Night at the (British) Museum: fact and fantasy

Originally posted on British Museum blog:

Sian Toogood, Broadcast Manager, Night at the Museum: Secret of the Tomb, British Museum

In the century or so since the birth of film, the British Museum has had many cameras within its galleries, labs and libraries. For the most part they have been filming documentaries, unravelling mysteries of the Museum’s collection, but every once in a while the Museum gets to participate in the organised chaos that is feature film production. In the past we have had Hitchcock in the Egyptian Sculpture Gallery, Merchant Ivory in the Assyrian Galleries and Phaedra in the Parthenon Galleries; we can now add Fox to this pantheon, with their third installment of the hugely popular Night at the Museum series: Night at the Museum: Secret of the Tomb.


I was extremely pleased when I was approached by Fox, not because it was a fantastic opportunity to get more people interested in…

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Posted by on December 19, 2014 in Uncategorized


Rita Roberts’ Translation of the famous “Ivory” Tablet, Knossos Tablet KN 684 U h 11


Here is my latest translation of the Minoan Linear B Script writings which so far has been the most difficult.

Originally posted on Linear B, Knossos & Mycenae:

Rita Roberts’ Translation of the famous “Ivory” Tablet, Knossos Tablet KN 684 U h 11: Click to ENLARGE:

KN 684 U h 11 EREPATO KARAMATOOnce Rita and I had finally managed to establish our connection with Skype, due in no small part to her patience in assisting me to get it up and running on my computer, I began to teach her interactively. Her lessons have run to about one hour each, which is what I would have expected. Rita emphatically told me that she found this tablet, the famous “Ivory” one, to be the most difficult one by a long shot that she has had to translate so far. And she was right. I had deliberately assigned her this tablet with the express intention that she had to move on to more complex Linear B tablets; so this one came as a shock to her.During the classroom session, in which we tackled…

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Posted by on December 17, 2014 in Uncategorized


Was the ark round? A Babylonian description discovered


A fascinating insight from Dr Irving Finkel curator of The British Museum since 1979. This is not about my Linear B study but about cuneiform clay tablets which never the less I found interesting.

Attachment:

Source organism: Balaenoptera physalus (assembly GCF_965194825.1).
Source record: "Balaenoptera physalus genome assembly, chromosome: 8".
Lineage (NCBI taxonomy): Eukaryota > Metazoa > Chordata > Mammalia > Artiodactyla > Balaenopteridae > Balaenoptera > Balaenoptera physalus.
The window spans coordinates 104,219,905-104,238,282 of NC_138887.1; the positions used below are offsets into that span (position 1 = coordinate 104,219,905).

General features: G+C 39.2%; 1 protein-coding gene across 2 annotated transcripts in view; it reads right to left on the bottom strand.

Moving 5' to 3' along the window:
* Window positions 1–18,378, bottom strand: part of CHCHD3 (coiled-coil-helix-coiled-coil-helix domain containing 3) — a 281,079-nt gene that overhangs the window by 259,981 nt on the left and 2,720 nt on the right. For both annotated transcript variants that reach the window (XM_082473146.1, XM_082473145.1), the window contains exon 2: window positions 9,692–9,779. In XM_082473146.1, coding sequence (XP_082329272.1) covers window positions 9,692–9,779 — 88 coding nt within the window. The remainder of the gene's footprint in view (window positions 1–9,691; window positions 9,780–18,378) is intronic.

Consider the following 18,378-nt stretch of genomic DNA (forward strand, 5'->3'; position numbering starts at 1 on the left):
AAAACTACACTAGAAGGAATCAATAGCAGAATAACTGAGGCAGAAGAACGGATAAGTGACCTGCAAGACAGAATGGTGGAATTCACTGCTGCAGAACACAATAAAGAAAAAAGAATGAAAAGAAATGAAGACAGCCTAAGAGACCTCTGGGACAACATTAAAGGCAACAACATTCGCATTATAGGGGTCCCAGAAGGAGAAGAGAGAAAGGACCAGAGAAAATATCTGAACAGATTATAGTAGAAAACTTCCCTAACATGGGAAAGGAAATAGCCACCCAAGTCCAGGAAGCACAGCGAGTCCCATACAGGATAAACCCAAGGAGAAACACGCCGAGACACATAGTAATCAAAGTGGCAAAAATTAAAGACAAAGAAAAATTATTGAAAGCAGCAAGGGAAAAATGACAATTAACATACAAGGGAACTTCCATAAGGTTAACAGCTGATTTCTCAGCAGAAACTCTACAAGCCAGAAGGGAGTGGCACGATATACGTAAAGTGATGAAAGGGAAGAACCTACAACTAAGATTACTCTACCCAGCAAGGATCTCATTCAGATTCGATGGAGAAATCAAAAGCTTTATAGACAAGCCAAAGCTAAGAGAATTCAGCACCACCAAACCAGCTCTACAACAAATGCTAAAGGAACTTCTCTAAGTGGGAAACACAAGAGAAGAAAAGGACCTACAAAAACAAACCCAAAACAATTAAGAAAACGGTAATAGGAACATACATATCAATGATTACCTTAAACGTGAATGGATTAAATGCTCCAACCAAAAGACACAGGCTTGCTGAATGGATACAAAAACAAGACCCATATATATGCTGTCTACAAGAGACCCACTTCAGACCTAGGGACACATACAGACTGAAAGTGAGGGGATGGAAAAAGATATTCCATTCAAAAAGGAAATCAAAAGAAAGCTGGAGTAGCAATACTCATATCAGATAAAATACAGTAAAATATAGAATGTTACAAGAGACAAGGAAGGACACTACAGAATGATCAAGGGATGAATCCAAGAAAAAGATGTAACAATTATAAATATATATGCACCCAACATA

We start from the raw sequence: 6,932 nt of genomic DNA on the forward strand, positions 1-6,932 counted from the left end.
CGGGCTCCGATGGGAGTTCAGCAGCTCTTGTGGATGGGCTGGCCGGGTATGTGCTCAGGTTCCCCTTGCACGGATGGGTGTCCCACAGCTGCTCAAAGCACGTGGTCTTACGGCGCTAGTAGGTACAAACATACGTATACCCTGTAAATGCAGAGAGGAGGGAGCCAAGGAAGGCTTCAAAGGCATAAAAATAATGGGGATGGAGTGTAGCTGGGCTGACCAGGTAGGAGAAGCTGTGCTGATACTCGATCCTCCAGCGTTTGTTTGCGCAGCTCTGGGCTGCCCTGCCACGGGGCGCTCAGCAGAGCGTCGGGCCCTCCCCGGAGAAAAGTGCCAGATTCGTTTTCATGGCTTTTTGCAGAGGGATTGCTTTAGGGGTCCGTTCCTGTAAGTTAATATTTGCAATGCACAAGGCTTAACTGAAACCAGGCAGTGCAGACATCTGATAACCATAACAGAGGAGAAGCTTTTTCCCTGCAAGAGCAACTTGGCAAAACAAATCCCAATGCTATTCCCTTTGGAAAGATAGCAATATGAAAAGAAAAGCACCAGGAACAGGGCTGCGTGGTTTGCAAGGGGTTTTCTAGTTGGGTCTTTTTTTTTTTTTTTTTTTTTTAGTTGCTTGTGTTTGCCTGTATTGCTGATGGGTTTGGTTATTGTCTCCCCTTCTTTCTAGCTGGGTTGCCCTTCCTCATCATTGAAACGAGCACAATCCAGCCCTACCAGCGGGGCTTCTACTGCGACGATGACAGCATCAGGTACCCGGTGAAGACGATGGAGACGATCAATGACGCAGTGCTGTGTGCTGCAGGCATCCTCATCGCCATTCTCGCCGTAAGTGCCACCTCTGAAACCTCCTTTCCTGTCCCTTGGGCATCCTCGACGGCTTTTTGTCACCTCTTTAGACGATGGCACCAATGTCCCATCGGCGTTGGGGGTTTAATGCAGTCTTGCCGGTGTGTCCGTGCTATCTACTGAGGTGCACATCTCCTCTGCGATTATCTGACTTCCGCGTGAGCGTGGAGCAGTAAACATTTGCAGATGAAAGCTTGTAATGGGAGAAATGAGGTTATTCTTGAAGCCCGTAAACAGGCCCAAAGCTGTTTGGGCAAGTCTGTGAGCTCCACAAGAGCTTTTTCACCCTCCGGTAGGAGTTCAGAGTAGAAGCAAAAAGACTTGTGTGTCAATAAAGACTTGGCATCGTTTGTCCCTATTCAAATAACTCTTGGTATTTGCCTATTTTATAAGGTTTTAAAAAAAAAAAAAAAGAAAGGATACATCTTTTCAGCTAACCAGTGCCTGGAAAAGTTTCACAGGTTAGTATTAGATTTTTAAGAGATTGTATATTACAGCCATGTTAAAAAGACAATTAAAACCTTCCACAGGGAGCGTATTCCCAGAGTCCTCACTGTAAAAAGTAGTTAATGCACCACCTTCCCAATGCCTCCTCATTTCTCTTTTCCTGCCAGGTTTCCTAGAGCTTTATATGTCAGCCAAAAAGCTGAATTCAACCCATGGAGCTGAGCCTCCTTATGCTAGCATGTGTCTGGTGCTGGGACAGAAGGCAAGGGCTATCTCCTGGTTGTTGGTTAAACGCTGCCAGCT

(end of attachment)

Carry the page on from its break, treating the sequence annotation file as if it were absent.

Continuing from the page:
Originally posted on British Museum blog:

Irving Finkel, curator, British Museum
Detail of a cuneiform tablet

I’ve just come from the press conference launching my new book, The Ark Before Noah. As I told the journalists, it all started with a fairly normal event for a museum curator: a member of the public bringing in an object that had long been in their family to have it identified. As often happens in my case, it was a cuneiform tablet. The visitor, Douglas Simmonds, had been given it by his father for passing his exams. It was part of a modest collection: a few tablets, some cylinder seals, a lamp or two and some pieces from China and Egypt. His father, an inveterate curio hunter, had picked them up after the War in the late 1940s.

With kind permission of Douglas Simmonds

With kind permission of Douglas Simmonds

This tablet, however, turned out to be one in a million. The cuneiform was a sixty-line passage from the…

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Posted by on December 14, 2014 in Uncategorized


Sarcophagus with mummy of teenage boy opened

Sarcophagus with mummy of teenage boy opened.

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Posted by on December 10, 2014 in Uncategorized


Bringing a Ming painting back to life


A wonderful restoration of a Ming Painting.

Originally posted on British Museum blog:

Jin Xian Qiu, Senior Conservator of Chinese Paintings and Carol Weiss, Conservator of Chinese Paintings, British Museum